By Erin Faigin
Every Sunday, I teach Yiddish language and culture at a secular Jewish school. Secular Jewish education, a term used by a range of institutions across the country, focuses on the cultural aspects of Jewish life rather than religious dogma. While language education might seem unrelated to secular Judaism, giving students access to Yiddish and the worldview it promotes is in line with the work of secular educators across the world. The curriculum of the Sholem Community, a supplemental secular Jewish school in Marina Del Ray, California follows this line of thinking, making language central to instruction about secular Jewish culture.
The Sholem Community describes itself as a “secular and progressive Jewish educational, cultural, and social institution.” Students learn about Jewishness through historical, cultural and material lenses. While a typical Jewish education in America involves some instruction in prayerbook or modern Hebrew, at the Sholem Community students are not only exposed to Modern Hebrew, but introduced to Ladino, Judeo-Persian and Yiddish throughout their education. The cultural component of the Sholem Curriculum asks two central questions, “Why preserve culture at all?” and “What do we want to preserve—and why?” By including these languages regularly in classroom instruction, students at Sholem are active participants in preserving the linguistic diversity of secular Jewish culture. Ideally, students will learn to recognize these languages as the byproduct of multicultural societies, where Jews and non-Jews lived in close contact, exchanging words and ideas. This in turn can help to foster multicultural dialogue in our own community, a reimagining of the boundaries of secular Jewish life.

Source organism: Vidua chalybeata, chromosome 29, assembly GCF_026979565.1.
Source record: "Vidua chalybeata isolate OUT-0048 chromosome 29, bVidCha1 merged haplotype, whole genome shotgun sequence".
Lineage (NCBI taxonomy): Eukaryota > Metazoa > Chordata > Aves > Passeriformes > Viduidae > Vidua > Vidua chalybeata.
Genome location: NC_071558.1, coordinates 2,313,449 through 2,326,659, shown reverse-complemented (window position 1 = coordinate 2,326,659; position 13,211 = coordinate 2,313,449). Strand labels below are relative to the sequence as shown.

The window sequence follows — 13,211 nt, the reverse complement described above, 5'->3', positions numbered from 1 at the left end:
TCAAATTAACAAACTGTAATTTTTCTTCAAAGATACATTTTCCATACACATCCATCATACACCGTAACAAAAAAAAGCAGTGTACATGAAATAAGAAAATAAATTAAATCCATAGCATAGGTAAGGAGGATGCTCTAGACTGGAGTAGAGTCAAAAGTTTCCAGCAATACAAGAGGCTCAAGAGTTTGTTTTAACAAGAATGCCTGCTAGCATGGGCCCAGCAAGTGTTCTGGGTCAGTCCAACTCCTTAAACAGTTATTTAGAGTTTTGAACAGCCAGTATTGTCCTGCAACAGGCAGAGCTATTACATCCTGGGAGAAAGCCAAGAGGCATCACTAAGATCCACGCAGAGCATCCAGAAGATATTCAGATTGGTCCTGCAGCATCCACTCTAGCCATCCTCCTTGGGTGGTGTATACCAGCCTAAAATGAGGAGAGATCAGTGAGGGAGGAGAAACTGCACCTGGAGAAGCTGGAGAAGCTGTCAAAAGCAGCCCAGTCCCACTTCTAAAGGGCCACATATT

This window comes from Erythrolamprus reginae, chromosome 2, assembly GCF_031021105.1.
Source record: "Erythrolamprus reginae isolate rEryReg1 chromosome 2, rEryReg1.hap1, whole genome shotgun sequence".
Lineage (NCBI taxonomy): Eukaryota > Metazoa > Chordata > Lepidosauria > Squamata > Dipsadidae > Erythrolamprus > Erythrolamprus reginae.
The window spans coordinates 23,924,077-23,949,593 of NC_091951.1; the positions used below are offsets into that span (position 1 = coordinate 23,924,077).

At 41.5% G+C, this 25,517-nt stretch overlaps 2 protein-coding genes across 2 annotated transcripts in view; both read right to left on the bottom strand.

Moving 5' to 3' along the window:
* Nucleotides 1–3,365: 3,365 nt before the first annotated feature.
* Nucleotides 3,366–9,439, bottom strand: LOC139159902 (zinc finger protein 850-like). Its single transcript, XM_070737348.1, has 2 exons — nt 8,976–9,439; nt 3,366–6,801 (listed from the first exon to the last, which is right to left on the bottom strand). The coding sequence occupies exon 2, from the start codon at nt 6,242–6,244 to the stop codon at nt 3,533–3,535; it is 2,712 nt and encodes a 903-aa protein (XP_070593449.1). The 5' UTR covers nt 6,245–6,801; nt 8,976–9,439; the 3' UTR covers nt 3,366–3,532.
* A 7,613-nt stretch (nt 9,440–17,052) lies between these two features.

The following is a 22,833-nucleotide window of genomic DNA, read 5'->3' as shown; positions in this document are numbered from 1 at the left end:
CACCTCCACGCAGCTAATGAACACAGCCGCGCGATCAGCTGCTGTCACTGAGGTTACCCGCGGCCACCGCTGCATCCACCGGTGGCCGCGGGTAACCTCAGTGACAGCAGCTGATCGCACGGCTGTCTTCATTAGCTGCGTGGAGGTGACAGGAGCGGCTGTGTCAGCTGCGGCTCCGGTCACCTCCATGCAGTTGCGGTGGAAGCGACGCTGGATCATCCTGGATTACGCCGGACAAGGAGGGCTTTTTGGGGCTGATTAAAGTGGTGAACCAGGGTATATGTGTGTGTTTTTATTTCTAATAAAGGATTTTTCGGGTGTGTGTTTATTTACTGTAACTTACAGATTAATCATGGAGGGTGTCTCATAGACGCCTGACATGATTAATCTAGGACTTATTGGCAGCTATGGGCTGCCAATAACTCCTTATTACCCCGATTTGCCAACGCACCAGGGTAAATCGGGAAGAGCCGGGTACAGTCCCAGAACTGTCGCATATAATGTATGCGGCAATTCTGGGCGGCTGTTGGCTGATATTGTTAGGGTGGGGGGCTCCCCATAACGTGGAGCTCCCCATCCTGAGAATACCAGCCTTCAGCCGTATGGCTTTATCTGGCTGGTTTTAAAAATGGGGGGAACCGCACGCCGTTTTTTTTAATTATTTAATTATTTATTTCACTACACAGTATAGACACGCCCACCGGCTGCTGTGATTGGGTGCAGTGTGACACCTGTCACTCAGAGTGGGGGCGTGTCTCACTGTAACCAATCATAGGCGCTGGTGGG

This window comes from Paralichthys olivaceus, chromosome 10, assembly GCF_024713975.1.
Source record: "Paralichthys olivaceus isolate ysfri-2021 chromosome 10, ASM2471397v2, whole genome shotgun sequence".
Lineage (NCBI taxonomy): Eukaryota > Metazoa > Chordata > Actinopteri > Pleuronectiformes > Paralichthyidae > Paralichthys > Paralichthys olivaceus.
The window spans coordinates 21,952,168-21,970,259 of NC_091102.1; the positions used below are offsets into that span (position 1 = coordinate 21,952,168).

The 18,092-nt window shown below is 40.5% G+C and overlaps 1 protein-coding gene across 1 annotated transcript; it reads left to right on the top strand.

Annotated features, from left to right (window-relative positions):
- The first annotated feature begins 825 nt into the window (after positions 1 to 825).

This fall, I began my current position as a Yiddishist in Residence and Intern at the Sholem Community. A large part of my job consists of shadowing teachers, substituting when needed, and providing back-up in the classroom. But the joy of my position is teaching Yiddish to the yugnt—my students age from kindergarten to middle schoolers. There are six classes, grouped by age, and I meet with each two to three times a semester. Given this small amount of interaction, my goals are limited: I want students to come away with the idea that Yiddish is a functional language that was, and continues to be, broadly spoken and used. If they remember vocabulary—all the better.
Music is the primary mode through which Yiddish has been taught at Sholem. Hershl Hartman views the objective of this approach as “getting the sound of Yiddish into students’ ears and the taste of it onto their tongues.” He continues that the use of Yiddish is “a means by which to dispel the common culture’s concept of Yiddish as a ‘funny/cursing/kitchen’ language.” 1 I agree that music is an integral part of Yiddish language learning, but in my capacity as a language instructor, I also incorporate vocabulary and literature. My aim is to increase the level of students’ knowledge about Yiddish from the mere appreciation that a music-driven curriculum promotes to a more comprehensive view of Yiddish culture.
My approach is kinetic, auditory and playful, following the norms of the Sholem curriculum as well as the resources available to me as a Yiddish language instructor for the very young. The Sholem curriculum is student-centered, and students are encouraged to guide and direct lessons and discussions. Lerer are encouraged to teach in multiple modes, engaging students not only through rote memorization, but movement, listening, art, and performance. My teaching does not involve the kinds of curricular materials more commonly associated with Sunday school education—the worksheets and readers customarily found in elementary school classrooms are practically invisible at Sholem, and there are no modern secular Yiddish learning texts for elementary learners. My teaching style, which relies heavily on improvisational games, was also inspired by the In geveb article Teaching Yiddish Through Performance by Hannah Pollin-Galay, which stresses the importance of creativity and action in these informal educational settings.